M.I.A. at Central Park’s SummerStage
New York, August 7, 2005
The words “MAXIMUM CAPACITY” sent a cold shot down my spine on an otherwise pleasantly warm afternoon. You see, my year has led up to this day–starting late last year when someone had recommended Piracy Funds Terrorism, Vol. 1, the block-rocking mixtape from the suddenly iconic M.I.A. and her deejay Diplo. While initially unimpressed, Piracy eventually won me over. By the time Arular was released in March, I was salivating. And both albums have dominated the iPod since.
It only seemed natural that Maya Arulpragasam would perform a free show to wind down the 20th anniversary of the Central Park SummerStage series–she has become the face of the most revolutionary form of music since punk, and quite possibly the future of pop music as we know it. So what better way to conclude one of the more diverse musical series in the country than to begin to look forward to the next era?
So maybe, yeah, I guess it was my fault that we arrived a little late to this free show. We still got there early enough to hear the last bit of DJ Rehka’s set, but the park’s SummerStage area was already packed. As a result, about a thousand people congregated behind the area’s tall bleachers about a football field away from any real semblance of the concert. Luckily, Rehka brought the bhangra in force, spinning gems like we were in the middle of a Punjabi harvest.
With no visuals to help the growing crowd outside, we had to rely on the trademark hard-cadence of Brazilian baile to realize that it was now Diplo warming the crowd. Pulling all the standards–some “Push It” here, a sprinkle of “Cutty Ranks” there, Illadelph’s prince built anticipation for the headliner by spinning some of the borrowed material from Piracy, teasing us into expecting a segue into Maya’s set. When she finally did arrive, her instantly recognizable voice spoke a few indecipherable words to her biggest crowd yet (whether or not she knew it) before spitting her lone verse on “Bad Man,” the undeniably best track on Missy Elliott’s latest The Cookbook. And then it was off to the races – “Sunshowers,” “Fire Fire,” “$10,” “Bucky Done Gun,” “Hombre.” She got our arms in the sky by dropping the mixtape version of “Pop” with the brilliant Dead Prez beat and filled between-song gaps with some chit-chat and assorted free-styles. Diplo dropped bombs, beats, and bombast behind Maya’s electrifying declension. I mean, let’s not mince words–this shit is bananas.
From Rehka to Diplo to Maya, the interdependence of world music was apparent. The concert retained a unified feel despite the distinction in the three performer’s cultural influences. By now, this display of the world’s freshest music had attracted more then just M.I.A’s previous fans–various passer-bys had stopped to stand and listen, with nothing to look at, appreciating the ingenuity taking place. After all, New York is synonymous with diversity and Central Park is the city’s star. The group listening to the concert outside had now risen to about two or three thousand–an incredible assortment of people, the type of crowd that you only get in this random sort of situation. And though our nation’s dominant attitude now tends toward ignoring race rather than acknowledging and accepting it, the mindset here was that culture and diversity should be noticed and appreciated.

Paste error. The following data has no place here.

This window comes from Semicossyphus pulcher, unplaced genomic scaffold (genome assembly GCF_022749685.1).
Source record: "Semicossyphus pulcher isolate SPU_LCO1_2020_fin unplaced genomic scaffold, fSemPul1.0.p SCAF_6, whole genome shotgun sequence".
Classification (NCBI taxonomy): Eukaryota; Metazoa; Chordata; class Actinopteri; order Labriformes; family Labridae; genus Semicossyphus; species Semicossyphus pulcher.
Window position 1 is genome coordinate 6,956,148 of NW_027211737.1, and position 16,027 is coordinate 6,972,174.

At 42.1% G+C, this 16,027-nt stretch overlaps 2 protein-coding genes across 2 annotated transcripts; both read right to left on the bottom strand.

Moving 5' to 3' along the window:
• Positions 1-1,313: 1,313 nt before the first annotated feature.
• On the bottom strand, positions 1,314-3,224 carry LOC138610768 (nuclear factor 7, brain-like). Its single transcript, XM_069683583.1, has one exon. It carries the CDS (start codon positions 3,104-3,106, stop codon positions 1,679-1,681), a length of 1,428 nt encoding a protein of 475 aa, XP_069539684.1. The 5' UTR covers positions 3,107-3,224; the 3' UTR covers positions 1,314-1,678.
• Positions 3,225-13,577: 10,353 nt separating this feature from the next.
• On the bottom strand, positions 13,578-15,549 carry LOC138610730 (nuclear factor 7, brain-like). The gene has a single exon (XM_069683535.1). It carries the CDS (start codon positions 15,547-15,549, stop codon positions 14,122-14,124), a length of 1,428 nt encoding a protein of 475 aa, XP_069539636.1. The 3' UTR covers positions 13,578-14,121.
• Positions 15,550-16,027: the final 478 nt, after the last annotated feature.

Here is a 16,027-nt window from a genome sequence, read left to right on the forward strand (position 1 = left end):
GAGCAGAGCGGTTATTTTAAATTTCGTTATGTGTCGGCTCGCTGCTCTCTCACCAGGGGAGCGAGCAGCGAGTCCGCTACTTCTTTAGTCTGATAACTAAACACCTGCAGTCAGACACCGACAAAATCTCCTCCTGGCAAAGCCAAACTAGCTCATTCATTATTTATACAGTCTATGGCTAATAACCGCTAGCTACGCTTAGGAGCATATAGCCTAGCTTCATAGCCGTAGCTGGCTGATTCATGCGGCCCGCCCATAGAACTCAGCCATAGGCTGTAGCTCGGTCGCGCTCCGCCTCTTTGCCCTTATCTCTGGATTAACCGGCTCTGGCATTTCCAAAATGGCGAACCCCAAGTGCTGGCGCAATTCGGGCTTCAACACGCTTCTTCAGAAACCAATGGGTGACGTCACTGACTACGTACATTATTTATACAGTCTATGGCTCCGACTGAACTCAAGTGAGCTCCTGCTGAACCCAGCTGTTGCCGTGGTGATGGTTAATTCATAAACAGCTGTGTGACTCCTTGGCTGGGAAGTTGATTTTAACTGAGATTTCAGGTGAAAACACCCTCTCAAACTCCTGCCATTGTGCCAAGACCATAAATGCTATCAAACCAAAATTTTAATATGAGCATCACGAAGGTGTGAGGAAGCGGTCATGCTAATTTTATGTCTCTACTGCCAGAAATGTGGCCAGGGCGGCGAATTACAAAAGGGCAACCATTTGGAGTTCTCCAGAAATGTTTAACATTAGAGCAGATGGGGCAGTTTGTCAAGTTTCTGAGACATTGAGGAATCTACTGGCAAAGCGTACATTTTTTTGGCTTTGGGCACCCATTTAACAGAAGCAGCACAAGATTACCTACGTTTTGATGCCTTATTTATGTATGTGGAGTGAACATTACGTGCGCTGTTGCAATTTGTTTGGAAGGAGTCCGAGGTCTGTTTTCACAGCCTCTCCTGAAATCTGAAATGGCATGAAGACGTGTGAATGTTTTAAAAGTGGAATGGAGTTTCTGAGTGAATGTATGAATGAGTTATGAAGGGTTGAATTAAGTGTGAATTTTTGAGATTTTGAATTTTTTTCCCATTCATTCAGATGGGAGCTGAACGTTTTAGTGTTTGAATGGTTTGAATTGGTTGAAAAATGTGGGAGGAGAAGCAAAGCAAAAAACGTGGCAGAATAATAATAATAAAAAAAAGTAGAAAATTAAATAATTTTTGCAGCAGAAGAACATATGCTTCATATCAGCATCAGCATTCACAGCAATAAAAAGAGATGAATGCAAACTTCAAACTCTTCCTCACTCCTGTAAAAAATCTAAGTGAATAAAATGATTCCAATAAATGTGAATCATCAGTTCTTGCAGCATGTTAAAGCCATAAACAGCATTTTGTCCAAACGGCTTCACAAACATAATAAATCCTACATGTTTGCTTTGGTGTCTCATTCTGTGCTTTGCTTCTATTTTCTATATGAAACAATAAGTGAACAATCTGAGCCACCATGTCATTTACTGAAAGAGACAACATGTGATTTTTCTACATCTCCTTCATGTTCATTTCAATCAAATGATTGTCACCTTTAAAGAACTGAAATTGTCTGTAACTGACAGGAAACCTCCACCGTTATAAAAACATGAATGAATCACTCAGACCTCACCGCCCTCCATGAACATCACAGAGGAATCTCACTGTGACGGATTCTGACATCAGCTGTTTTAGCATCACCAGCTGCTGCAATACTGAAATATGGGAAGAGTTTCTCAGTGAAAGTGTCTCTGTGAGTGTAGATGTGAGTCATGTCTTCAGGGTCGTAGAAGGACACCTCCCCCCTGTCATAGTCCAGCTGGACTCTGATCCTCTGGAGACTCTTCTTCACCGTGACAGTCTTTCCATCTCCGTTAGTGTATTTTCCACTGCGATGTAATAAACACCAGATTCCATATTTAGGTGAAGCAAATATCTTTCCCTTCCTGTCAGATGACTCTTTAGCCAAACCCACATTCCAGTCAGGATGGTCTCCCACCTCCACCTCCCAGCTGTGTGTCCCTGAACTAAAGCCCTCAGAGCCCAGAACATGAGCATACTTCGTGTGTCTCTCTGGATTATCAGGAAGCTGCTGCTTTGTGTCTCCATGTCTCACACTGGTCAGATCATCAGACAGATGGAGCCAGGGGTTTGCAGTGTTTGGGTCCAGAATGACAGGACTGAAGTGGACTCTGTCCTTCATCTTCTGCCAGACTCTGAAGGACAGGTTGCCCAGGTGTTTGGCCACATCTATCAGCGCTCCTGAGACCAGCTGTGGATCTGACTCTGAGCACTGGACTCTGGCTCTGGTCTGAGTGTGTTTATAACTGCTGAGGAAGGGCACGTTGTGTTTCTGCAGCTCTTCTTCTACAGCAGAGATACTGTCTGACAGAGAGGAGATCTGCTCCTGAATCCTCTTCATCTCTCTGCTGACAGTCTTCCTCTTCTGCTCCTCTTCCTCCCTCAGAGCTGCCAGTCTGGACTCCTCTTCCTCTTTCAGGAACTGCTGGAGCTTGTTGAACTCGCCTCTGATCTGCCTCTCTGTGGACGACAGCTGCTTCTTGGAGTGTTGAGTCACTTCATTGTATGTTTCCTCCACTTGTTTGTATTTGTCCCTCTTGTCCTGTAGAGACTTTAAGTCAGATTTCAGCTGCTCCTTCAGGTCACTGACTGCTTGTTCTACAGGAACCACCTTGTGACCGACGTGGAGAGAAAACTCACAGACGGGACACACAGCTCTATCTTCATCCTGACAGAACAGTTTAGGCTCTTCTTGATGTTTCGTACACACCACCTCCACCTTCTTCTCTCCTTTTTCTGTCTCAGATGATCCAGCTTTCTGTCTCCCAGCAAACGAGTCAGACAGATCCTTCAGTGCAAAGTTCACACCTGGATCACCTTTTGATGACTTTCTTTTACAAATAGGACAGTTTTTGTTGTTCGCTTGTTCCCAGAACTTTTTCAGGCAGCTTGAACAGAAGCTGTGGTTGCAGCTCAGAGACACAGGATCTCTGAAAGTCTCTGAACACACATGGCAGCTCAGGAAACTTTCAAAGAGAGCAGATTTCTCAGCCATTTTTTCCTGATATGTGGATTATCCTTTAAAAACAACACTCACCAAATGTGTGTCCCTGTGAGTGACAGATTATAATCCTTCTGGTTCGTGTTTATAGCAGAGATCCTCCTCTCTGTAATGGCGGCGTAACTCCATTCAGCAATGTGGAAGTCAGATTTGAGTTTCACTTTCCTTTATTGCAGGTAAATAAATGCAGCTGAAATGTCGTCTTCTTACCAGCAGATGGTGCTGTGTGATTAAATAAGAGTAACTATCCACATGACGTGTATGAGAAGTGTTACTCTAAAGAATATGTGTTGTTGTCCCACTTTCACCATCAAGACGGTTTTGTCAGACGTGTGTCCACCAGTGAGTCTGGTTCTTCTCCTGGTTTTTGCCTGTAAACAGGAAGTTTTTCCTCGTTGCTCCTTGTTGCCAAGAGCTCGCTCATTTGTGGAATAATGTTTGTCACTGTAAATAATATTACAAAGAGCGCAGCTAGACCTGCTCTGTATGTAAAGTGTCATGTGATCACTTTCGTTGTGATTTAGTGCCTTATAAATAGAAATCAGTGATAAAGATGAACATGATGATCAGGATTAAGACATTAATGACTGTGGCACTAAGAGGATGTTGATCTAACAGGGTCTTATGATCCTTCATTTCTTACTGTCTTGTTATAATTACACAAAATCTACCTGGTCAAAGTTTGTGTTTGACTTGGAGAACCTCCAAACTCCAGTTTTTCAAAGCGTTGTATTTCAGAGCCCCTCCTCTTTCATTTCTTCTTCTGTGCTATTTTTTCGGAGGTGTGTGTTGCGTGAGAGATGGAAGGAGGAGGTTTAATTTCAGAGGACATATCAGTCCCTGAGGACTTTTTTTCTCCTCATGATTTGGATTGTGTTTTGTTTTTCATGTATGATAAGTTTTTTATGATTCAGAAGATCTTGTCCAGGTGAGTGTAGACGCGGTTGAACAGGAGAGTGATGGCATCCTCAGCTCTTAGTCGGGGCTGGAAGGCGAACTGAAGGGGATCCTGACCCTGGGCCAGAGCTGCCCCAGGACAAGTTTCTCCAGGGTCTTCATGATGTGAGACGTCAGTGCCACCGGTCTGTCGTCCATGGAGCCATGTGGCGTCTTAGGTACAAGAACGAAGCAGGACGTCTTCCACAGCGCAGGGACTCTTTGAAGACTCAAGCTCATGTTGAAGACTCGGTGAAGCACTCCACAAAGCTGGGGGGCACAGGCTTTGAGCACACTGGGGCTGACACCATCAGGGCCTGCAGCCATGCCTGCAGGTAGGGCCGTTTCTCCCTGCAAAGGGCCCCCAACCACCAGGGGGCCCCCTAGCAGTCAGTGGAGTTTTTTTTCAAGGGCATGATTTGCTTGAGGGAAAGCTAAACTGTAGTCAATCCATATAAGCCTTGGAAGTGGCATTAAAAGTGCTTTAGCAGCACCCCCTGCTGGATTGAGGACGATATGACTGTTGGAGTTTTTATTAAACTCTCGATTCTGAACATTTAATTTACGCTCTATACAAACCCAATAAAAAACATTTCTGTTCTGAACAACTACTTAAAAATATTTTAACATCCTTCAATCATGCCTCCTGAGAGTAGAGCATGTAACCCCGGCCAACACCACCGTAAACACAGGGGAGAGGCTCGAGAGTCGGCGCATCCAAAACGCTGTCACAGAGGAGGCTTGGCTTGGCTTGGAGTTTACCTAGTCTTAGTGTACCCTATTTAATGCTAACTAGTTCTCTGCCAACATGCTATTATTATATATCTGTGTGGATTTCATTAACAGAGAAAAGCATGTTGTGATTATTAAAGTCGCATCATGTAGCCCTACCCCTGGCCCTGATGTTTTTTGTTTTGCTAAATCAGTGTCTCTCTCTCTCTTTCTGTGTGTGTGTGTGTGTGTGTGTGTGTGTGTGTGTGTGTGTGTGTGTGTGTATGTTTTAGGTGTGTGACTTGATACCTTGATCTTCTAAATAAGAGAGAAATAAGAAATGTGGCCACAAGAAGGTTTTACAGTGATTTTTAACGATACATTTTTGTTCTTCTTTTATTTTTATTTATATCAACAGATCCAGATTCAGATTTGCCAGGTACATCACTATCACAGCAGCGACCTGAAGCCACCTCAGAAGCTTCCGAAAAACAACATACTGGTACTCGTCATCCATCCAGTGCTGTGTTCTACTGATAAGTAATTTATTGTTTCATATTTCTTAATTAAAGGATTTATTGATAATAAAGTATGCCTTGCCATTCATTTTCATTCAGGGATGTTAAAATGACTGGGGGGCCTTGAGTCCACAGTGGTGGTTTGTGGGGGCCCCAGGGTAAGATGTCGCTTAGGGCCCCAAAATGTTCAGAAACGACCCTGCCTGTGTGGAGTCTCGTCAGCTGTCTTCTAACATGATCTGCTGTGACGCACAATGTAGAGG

Eventually, mild appreciation turned into a gigantic dance orgy–the entire crowd breaking into a beautiful frenzy of movement amidst the grass and dirt. Not that hippie Woodstock mud shit either, this was various hues weaving in and out of each other, waltzing around the sunbeams under a sky so bright blue it accentuated the perfect green of the trees surrounding us. People on bikes and rollerblades had to stop to gauge the spectacle and were quickly drawn into it themselves, dancing like they were down with this shit from the weekly Hollertronix night in Philly.
We were all so enthralled it took a minute for fans to recognize the initial bump of “Galang,” the obligatory set-closing hit single. Those who knew the words sang them, those who didn’t simply continued to dance, still unsure of whom (or rather What) was causing them to do so. After a brief retreat, Maya returned with an encore that began with “Pull Up The People” before reveling in the mixtape treat “URAQT” and finishing with a super big pimpin’ version of “Bingo.” It had come and gone so quickly–the crowd broke like a fever–that I had to question its legitimacy afterwards. The most powerful flames always burn the quickest.
I’m still not sure what rings more true: was it Maya’s global sound as a microcosm to the diverse and appreciative audience, or vice versa? This bold new front emphasizes inclusion, so it becomes clear that these are sounds for us all to share. On this day, the impressive collective of listeners gave up on thinking about and rationalizing racial and cultural ideals and just took it all in, resulting in a powerful display of unity. When you hear these exotic sounds combined with our native hip-hop and club movements, it isn’t Americanization as much as a new formula for harmony–a re-definition of our idea of music and what should be the death knell of the terms “Eastern” and “Western” in the context of sound.
Appropriately enough, at some point during Maya’s set actual sunshowers began to sprinkle down. No matter how minimal, the sunshower itself is an act of two seemingly discordant pieces combining to create a beautiful moment. At least in this tucked away space, what was supposed to clash gave way to comfort, and there was one omnipresent essence to the goings-on outside the confines of the SummerStage. The word of the day, truly, was “love.”